Entrepreneurship prompts us for opportunity identification, innovation, creativity, willingness to take a risk, and an entrepreneurial mindset. The financing of entrepreneurial firms has always been a key consideration in the entrepreneurial ecosystem. Like in any business, the start-ups’ options to raise finance lie in the choice between debt and equity. Out of the myriad forms of start-up finance that have emerged over the years to bridge the funding gap between the entrepreneurs/ enterprises and the investors, venture debt is one.
Most of us have been familiar with the term ‘venture capital’ which commonly refers to equity financing of a start-up post its early stage. The venture capital firms, in exchange for the funds to the start-up, acquire a certain percentage share in the entrepreneurial firm, hold a position in the company’s management and provide advisory services to the firm for potential expansion. Venture debt is a risky debt both for the investor and for the borrower and lies at the intersection of venture equity financing and traditional debt. The product has emerged as a popular mode of financing start-ups in recent years and has witnessed a lot of traction.
Why Venture Debt?
Let us presume that X and Y bump into an innovative idea for a new business. They obviously need to finance their business right from the ideation stage till the implementation and growth. Normally, their early stage is financed by self, family, and individual investors while venture funding usually comes into play in the growth stage (Fig.2).
Venture financing aims at those investments in businesses that have a high potential to grow, hence the risk involved.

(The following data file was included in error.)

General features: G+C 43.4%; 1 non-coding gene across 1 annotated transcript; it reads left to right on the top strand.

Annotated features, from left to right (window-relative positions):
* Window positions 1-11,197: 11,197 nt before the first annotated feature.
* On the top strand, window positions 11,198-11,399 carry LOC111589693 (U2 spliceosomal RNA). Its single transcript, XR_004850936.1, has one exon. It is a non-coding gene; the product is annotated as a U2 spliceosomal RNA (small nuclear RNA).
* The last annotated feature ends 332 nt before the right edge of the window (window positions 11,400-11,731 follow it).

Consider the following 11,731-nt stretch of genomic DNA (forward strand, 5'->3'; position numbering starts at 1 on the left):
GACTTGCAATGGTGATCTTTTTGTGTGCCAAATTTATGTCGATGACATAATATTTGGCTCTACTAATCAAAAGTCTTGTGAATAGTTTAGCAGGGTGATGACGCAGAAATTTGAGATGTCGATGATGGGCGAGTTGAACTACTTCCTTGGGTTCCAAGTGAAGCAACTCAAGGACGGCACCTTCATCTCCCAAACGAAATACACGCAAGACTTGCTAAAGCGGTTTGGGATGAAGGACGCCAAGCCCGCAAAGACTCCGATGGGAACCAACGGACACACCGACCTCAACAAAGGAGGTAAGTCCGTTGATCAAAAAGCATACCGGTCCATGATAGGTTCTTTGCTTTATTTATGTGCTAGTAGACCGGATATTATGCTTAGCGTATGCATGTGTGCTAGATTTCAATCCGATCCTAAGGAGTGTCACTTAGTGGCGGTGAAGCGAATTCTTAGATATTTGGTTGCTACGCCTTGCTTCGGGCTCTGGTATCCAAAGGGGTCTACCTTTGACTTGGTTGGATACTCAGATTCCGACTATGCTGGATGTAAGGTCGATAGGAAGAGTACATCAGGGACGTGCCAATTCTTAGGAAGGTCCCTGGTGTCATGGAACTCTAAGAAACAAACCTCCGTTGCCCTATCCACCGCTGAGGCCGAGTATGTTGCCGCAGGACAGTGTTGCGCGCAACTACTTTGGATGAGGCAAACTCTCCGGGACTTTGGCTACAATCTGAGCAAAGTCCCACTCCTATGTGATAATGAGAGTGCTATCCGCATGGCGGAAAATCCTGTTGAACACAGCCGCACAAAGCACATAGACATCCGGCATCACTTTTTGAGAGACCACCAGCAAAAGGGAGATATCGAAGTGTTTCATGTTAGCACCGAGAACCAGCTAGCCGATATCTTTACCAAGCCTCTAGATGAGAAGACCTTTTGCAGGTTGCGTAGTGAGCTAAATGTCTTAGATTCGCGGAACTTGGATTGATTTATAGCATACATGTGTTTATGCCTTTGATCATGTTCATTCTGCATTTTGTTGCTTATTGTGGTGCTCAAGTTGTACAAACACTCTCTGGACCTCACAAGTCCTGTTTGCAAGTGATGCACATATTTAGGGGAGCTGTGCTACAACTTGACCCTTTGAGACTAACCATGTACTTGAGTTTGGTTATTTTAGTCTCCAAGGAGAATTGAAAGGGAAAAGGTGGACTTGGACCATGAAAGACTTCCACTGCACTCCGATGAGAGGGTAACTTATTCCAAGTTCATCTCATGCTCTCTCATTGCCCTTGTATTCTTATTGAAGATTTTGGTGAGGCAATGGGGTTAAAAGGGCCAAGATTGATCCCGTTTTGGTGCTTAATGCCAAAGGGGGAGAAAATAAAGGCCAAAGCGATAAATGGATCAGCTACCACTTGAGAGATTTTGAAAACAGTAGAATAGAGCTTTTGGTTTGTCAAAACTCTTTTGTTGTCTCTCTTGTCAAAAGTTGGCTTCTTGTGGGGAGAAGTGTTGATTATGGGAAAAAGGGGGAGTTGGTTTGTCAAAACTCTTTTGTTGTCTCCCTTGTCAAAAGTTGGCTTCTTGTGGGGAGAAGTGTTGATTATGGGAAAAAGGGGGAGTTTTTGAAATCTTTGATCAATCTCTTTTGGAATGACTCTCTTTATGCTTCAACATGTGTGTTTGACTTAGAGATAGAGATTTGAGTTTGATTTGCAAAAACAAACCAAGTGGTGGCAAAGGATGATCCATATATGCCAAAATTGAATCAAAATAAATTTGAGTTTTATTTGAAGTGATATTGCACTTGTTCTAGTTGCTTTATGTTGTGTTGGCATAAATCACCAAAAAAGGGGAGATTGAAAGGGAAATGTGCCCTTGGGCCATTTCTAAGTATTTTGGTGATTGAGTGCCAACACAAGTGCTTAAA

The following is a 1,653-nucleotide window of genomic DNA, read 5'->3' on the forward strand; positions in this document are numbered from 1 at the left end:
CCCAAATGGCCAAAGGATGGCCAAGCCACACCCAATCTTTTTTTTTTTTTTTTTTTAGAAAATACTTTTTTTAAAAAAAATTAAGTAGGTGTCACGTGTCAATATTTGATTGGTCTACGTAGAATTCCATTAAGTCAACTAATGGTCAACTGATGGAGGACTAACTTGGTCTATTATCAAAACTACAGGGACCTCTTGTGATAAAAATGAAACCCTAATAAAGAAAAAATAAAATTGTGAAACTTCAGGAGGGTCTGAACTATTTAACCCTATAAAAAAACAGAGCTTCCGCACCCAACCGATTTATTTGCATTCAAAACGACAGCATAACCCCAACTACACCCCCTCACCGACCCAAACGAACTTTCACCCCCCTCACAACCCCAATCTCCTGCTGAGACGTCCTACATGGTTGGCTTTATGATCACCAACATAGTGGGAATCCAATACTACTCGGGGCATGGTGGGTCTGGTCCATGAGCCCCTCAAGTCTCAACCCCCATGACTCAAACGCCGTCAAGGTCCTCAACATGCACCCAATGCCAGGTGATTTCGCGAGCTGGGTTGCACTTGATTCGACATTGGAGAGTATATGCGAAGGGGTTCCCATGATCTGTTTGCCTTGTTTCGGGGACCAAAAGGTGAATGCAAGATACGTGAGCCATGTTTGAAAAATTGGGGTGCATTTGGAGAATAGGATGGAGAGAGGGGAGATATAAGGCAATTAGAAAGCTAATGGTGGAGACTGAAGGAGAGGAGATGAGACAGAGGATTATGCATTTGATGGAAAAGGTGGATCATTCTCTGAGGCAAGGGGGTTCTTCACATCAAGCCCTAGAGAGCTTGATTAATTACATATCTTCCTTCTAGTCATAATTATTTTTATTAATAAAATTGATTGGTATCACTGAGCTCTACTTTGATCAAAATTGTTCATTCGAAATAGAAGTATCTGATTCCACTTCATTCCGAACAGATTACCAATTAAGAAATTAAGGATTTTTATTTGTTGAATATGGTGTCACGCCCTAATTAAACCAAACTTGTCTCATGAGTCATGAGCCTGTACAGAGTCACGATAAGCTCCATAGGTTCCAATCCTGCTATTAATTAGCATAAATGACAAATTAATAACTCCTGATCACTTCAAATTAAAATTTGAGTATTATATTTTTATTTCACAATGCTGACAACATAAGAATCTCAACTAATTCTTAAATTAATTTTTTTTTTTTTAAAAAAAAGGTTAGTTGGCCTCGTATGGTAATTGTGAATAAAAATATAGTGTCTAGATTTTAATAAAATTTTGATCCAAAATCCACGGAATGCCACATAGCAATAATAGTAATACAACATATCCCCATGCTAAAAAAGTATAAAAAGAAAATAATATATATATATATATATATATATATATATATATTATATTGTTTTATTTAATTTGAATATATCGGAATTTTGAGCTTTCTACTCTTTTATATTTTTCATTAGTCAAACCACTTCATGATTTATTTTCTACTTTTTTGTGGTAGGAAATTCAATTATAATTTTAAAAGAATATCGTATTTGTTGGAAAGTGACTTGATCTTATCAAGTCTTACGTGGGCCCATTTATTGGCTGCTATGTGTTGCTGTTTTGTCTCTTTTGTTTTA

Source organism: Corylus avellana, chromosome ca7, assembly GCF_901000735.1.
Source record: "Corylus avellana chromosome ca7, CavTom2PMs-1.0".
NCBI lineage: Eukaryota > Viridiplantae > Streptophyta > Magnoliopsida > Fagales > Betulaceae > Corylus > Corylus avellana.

Consider that the discussed business satisfies all the parameters of venture funding and has reached a stage of having developed a fit-to-market product, it can now compete for Series A venture equity funding. As discussed earlier, this kind of funding shares the ownership of the firm with the funders. After having received a certain amount of equity funding and achieved certain growth, the firm owners need more growth capital but realize that they would have to dilute their ownership further for any more equity funding! Here’s where they consider venture debt. It’s a ‘debt’ since it promises a rate of interest to the lenders. The start-up owners bring down the cost of this debt by offering to the lenders an equity kicker i.e. an incentive wherein the lender gets ownership in the company once the firm achieves some performance goals. For the start-up, it is the provision of funds for the extended runway, increased market valuation and portfolio diversification topped up with a very big advantage of minimal equity dilution, a major concern for the start-up owners while deciding to avail external finance.